We’re starting the week off on a positive foot, blowing away those Monday blues with a reminder that The Cure can sound as jolly as The Beatles… when they really want to.

Diving back into the Far Out Vault, we’ve been reminded by one of our readers of a time when Robert Smith and the band joined a project entitled The Art of McCartney, a full record of tribute covers in appreciation of the work Paul McCartney’s solo, Beatles and Wings material.

The record, released back in November of 2014, was an idea dreamt up by producer Ralph Sall who had been working on the project for 11 years. Not only did Sall manage to recruit The Cure for the tribute album of all tribute albums, the producer manager to convince the likes of Bob Dylan, Billy Joel, Brian Wilson, Alice Cooper, Kiss and plenty more.

With The Cure at the forefront of everyone’s playlists at the moment following their momentous headline set at Glastonbury Festival 2019, we decided to focus our on their rendition of The Beatles number initially released in 1967.

About 15 years ago Cure frontman Robert Smith was asked by Rolling Stone which music influence him as a child and, perhaps unsurprisingly, he references Macca and his band from Liverpool: “When punk came along, I found my generation’s music,” he began.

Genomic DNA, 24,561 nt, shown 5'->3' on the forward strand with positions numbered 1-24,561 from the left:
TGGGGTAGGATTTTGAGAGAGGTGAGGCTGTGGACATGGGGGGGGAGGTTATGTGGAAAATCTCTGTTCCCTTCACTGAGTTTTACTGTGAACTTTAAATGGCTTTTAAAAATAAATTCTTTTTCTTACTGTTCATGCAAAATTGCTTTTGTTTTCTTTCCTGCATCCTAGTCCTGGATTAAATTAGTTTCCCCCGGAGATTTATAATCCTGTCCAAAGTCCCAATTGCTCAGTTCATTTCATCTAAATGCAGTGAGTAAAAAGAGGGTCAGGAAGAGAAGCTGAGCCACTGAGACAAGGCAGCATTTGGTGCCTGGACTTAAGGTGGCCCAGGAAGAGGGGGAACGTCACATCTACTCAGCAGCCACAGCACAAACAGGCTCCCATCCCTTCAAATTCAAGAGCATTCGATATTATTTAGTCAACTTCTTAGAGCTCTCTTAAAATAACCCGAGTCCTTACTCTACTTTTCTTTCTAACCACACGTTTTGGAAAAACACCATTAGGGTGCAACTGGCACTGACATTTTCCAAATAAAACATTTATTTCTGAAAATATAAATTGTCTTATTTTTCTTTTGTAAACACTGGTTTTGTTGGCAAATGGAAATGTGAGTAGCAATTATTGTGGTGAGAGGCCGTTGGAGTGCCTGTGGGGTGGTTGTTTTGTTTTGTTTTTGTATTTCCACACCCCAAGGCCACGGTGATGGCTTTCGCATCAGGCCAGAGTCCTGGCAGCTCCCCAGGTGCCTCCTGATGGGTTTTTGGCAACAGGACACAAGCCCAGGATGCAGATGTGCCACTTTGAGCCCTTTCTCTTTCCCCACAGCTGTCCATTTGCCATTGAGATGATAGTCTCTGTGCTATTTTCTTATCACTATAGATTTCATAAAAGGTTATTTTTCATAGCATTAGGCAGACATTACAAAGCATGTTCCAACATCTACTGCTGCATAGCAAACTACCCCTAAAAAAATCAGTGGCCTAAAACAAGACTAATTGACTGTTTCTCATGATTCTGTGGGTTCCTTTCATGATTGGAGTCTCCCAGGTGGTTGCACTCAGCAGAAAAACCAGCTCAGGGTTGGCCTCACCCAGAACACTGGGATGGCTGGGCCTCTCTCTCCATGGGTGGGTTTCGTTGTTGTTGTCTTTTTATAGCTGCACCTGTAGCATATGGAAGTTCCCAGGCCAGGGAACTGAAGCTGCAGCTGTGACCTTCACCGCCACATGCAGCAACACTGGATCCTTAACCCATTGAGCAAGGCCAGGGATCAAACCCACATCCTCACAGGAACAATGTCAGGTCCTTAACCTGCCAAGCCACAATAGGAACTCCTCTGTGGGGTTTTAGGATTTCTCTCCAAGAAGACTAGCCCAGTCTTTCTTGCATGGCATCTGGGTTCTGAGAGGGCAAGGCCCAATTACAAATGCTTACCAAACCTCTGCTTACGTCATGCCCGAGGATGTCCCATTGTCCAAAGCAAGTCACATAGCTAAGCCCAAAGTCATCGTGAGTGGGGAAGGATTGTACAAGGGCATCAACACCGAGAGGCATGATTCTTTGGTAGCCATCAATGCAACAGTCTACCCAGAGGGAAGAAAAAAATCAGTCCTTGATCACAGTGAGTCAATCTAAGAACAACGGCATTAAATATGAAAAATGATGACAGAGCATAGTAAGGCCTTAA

“I grew up listening to the Beatles and the Rolling Stones and Pink Floyd, ’cause that was what got played in the house. But when I first saw the Stranglers, I thought, ‘This is it.’ And I saw the Buzzcocks the following week, and I thought, ‘This is definitely it’.”

The song, originally released as non-album single and backed by Lennon’s ‘I Am The Walrus’, was the band’s first release following the tragic and untimely death of their manager Brian Epstein. “The answer to everything is simple. It’s a song about everything and nothing,” McCartney once said of the song. “If you have black you have to have white. That’s the amazing thing about life,” he added.

Enjoy The Cure’s song about everything and nothing, below.


No more articles